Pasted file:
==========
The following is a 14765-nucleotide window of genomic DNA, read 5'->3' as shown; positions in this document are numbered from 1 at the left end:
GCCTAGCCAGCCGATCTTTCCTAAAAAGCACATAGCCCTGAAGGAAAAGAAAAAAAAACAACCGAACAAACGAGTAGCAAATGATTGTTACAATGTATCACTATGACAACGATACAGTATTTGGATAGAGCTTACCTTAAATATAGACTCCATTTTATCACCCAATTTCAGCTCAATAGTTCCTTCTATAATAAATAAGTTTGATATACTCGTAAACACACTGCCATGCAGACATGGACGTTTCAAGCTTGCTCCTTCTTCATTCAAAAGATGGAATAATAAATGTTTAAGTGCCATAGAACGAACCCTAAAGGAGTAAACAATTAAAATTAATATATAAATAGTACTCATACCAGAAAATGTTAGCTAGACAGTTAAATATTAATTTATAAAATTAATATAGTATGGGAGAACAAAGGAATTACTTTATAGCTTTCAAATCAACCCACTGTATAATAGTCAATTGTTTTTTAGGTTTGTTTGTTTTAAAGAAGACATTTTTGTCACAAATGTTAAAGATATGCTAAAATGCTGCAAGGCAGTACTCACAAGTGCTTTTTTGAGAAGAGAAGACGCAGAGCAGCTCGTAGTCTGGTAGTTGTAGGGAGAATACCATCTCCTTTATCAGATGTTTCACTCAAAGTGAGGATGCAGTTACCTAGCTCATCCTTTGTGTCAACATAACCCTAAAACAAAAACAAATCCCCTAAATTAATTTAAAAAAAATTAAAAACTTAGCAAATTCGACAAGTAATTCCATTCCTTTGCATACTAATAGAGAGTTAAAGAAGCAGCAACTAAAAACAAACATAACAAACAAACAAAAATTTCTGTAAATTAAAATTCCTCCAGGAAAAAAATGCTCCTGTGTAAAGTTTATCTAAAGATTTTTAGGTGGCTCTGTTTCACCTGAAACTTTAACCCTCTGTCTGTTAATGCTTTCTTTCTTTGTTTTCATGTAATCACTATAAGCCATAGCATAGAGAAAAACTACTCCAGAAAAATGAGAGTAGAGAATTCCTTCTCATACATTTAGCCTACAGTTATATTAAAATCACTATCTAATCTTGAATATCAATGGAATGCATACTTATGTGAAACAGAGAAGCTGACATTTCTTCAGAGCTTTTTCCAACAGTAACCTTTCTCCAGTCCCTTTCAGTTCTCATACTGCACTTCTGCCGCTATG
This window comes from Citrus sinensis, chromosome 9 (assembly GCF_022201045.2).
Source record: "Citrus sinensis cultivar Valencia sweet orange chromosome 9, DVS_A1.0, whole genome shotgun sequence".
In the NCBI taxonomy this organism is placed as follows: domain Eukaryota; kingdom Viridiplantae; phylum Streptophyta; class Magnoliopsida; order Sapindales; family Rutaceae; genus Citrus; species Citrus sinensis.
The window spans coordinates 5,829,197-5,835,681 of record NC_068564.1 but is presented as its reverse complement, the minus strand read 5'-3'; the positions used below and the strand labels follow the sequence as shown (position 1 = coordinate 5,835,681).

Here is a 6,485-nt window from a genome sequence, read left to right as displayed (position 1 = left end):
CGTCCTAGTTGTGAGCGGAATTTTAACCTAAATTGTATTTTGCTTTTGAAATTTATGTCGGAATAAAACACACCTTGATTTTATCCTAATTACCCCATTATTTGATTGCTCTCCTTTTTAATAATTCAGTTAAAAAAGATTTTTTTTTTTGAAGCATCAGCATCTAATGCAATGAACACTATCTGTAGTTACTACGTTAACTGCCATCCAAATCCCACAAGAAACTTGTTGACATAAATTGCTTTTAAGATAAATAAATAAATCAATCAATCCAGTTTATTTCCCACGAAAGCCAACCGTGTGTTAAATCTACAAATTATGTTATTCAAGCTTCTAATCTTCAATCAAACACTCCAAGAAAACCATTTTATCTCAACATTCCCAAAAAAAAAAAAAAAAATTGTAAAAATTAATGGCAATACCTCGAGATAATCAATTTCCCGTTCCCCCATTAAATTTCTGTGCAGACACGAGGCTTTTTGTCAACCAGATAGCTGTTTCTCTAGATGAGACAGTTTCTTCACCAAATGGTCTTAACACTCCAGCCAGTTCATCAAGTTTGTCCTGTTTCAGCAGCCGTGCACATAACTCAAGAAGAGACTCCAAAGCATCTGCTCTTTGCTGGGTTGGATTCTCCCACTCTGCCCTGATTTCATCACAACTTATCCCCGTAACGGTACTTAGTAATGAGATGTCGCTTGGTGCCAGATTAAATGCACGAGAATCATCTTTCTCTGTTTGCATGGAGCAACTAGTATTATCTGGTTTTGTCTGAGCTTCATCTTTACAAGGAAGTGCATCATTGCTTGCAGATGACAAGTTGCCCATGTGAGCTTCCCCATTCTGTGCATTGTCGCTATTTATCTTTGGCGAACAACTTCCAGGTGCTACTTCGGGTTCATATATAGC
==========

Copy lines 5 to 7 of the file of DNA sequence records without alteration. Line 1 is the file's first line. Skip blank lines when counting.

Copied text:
In the NCBI taxonomy this organism is placed as follows: domain Eukaryota; kingdom Viridiplantae; phylum Streptophyta; class Magnoliopsida; order Sapindales; family Rutaceae; genus Citrus; species Citrus sinensis.
The window spans coordinates 5,829,197-5,835,681 of record NC_068564.1 but is presented as its reverse complement, the minus strand read 5'-3'; the positions used below and the strand labels follow the sequence as shown (position 1 = coordinate 5,835,681).

Here is a 6,485-nt window from a genome sequence, read left to right as displayed (position 1 = left end):